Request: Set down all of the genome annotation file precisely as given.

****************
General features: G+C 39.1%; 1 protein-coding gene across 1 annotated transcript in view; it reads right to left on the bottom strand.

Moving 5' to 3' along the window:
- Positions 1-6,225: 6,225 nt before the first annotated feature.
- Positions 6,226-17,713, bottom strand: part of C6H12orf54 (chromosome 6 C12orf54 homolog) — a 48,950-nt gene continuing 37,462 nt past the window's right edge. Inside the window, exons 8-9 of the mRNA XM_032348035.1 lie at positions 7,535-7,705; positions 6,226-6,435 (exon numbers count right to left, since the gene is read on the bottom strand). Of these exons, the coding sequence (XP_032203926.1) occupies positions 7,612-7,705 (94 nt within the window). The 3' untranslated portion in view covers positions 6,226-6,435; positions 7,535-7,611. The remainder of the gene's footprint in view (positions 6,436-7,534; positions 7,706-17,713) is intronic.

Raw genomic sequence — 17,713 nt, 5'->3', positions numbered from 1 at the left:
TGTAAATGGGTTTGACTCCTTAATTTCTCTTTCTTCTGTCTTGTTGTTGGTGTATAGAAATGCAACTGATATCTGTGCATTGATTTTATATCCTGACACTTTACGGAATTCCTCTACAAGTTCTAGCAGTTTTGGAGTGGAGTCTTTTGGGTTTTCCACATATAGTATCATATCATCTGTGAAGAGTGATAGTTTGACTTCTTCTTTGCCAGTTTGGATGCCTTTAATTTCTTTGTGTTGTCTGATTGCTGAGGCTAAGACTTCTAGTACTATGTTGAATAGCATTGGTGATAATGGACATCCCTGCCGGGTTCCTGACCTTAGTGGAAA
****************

General features: G+C 39.1%; 1 protein-coding gene across 1 annotated transcript in view; it reads right to left on the bottom strand.

Moving 5' to 3' along the window:
- Positions 1-6,225: 6,225 nt before the first annotated feature.
- Positions 6,226-17,713, bottom strand: part of C6H12orf54 (chromosome 6 C12orf54 homolog) — a 48,950-nt gene continuing 37,462 nt past the window's right edge. Inside the window, exons 8-9 of the mRNA XM_032348035.1 lie at positions 7,535-7,705; positions 6,226-6,435 (exon numbers count right to left, since the gene is read on the bottom strand). Of these exons, the coding sequence (XP_032203926.1) occupies positions 7,612-7,705 (94 nt within the window). The 3' untranslated portion in view covers positions 6,226-6,435; positions 7,535-7,611. The remainder of the gene's footprint in view (positions 6,436-7,534; positions 7,706-17,713) is intronic.

Raw genomic sequence — 17,713 nt, 5'->3', positions numbered from 1 at the left:
TGTAAATGGGTTTGACTCCTTAATTTCTCTTTCTTCTGTCTTGTTGTTGGTGTATAGAAATGCAACTGATATCTGTGCATTGATTTTATATCCTGACACTTTACGGAATTCCTCTACAAGTTCTAGCAGTTTTGGAGTGGAGTCTTTTGGGTTTTCCACATATAGTATCATATCATCTGTGAAGAGTGATAGTTTGACTTCTTCTTTGCCAGTTTGGATGCCTTTAATTTCTTTGTGTTGTCTGATTGCTGAGGCTAAGACTTCTAGTACTATGTTGAATAGCATTGGTGATAATGGACATCCCTGCCGGGTTCCTGACCTTAGTGGAAA